Real-time auditing will play an increasingly key role in the future.
Currently, most organisational communication in the market is unassured. That is, there is no auditor involvement when a company issues earnings guidance, a premium announcement, an analyst briefing or a strategy presentation. So auditors need to be able to
give greater support in this space by delivering deeper insight into company performance, and one way of doing this is to provide much more real-time assurance on market-shared communications. Auditors can achieve this by adopting the fraXses platform to provide a data framework and data management methodology.
One of the benefits of the real-time approach is to bring the annual report to life. The auditors review is largely a confirmatory document with no reference to share prices. Through fraXses the auditor is in a position to provide greater insights around the key information generated by management — data that the market actually uses and that impacts share price. The fraXses technology also has a central role to play in reshaping the audit process. This is important for companies large and small, all of which have to contend with key issues such as fraud. The old sampling methodology that has been at the heart of the audit for decades is now being challenged by analytics that enable the auditor to analyse millions of records. Visualisation tools that are capable of manipulating huge volumes of data render this information much easier for both auditor and client to understand.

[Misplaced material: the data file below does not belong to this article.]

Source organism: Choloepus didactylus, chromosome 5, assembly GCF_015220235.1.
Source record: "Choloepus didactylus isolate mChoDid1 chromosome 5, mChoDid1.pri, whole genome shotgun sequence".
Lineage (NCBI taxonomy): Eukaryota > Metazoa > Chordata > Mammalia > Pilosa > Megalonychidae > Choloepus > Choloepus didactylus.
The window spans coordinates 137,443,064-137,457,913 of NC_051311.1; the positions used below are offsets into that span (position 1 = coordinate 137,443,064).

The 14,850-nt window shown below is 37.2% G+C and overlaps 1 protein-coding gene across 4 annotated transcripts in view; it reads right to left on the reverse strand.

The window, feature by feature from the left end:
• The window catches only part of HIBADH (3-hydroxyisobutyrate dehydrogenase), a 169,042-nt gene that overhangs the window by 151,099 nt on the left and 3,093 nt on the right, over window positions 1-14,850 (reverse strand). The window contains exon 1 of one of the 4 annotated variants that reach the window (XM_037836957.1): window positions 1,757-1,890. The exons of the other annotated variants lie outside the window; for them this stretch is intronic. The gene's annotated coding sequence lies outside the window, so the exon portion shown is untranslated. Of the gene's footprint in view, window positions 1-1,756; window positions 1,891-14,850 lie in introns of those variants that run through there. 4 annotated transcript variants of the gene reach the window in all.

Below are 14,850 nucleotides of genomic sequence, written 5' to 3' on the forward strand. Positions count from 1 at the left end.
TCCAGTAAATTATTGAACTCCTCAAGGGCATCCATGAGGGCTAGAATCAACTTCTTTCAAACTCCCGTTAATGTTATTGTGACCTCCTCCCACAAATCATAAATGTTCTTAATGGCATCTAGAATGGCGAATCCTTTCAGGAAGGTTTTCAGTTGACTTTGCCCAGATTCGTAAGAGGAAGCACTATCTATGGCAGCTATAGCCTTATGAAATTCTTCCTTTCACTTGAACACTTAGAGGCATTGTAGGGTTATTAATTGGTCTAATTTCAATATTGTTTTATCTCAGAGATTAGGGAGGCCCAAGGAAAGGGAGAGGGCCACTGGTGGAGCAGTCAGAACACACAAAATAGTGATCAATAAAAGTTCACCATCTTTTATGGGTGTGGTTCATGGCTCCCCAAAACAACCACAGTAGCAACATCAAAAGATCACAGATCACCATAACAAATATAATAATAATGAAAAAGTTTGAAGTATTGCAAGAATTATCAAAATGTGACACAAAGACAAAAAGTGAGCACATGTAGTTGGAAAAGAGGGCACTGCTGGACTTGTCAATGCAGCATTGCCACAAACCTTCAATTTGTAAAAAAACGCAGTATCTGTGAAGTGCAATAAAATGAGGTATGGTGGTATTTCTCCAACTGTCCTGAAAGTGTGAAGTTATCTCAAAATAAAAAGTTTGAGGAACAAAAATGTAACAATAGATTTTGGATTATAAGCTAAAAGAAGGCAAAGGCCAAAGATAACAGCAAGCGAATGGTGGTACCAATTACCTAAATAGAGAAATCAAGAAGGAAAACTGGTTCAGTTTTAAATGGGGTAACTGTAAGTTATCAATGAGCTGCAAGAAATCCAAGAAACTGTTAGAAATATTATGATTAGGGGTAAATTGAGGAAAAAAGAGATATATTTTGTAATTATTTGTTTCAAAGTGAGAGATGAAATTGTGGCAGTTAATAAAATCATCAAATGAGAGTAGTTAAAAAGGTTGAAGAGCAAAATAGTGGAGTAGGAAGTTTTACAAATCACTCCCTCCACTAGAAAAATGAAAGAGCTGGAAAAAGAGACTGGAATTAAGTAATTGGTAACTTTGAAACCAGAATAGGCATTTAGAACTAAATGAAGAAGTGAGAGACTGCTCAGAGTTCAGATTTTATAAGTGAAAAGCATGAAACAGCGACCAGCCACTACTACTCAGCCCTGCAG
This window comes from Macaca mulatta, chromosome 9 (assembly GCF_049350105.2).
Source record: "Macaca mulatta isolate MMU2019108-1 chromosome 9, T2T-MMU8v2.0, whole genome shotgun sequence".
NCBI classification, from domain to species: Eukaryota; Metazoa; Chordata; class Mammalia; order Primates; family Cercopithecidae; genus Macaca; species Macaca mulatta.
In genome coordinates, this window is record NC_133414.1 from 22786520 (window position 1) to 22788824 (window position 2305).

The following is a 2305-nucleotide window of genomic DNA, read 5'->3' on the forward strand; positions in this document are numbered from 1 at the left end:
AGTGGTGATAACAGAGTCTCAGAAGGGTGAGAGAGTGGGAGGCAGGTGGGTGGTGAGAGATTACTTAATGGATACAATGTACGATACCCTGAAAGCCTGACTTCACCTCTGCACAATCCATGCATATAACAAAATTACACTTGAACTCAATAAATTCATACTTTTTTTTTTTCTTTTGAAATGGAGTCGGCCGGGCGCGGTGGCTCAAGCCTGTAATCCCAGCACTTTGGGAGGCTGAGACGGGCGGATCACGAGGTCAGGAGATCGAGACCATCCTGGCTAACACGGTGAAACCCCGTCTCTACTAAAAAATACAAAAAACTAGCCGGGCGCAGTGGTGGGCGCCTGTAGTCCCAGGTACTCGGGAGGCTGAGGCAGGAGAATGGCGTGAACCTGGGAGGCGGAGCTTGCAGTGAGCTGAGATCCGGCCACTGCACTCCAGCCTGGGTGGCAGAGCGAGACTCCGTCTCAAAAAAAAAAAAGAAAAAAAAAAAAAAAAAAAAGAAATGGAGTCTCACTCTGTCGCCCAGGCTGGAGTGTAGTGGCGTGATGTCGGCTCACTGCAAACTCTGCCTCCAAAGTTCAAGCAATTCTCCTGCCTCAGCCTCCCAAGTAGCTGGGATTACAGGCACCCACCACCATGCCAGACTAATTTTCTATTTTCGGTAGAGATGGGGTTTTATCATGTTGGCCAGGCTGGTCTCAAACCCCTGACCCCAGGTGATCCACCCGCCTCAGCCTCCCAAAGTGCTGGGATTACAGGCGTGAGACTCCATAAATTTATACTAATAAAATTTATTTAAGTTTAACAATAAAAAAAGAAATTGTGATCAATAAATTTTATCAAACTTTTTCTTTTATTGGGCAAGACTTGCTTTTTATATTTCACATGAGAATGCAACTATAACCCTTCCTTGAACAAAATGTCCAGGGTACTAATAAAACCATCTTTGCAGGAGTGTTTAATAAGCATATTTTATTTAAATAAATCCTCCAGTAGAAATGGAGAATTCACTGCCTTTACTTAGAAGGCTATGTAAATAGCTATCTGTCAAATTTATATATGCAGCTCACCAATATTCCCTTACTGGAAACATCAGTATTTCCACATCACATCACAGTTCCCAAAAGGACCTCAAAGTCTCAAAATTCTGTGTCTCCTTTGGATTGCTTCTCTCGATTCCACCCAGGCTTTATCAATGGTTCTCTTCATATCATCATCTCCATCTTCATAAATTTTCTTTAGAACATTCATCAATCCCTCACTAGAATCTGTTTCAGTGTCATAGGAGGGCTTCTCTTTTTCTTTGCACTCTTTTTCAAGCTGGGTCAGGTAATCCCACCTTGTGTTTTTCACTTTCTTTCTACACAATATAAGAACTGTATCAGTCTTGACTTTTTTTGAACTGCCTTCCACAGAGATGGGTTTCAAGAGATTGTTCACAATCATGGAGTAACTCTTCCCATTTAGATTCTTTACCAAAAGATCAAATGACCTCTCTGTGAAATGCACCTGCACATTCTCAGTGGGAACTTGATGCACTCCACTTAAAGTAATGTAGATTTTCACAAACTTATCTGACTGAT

Enabling the auditor to federate data across a variety of source systems and analyse the data that is relevant without the need of moving data, frees up the Audit firm to avoid deploying a small army of auditing specialists to test a sample of client data. The firms can use analytics to look at thousands of transactions. The fraXses platform provides the opportunity for auditors to evaluate large or even entire populations of transactions rather than relying on statistical samples—and auditors are freed up to focus on risk, and the appropriate responses to risks, in a way not previously possible.
Auditors will be able to analyse not only structured data but also unstructured data, the kind not found on spreadsheets or databases. Collecting real-time data from connected devices and using machine learning will help auditors interrogate data and empower them to examine unusual or unexpected items, surfacing risks that subsequently can be addressed and resolved.
By providing easier access to data the auditors can move to higher-value analysis, including forward scenario planning. The end result will be an improvement in the quality of the audit, and more importantly, increased confidence on the part of investors and stakeholders.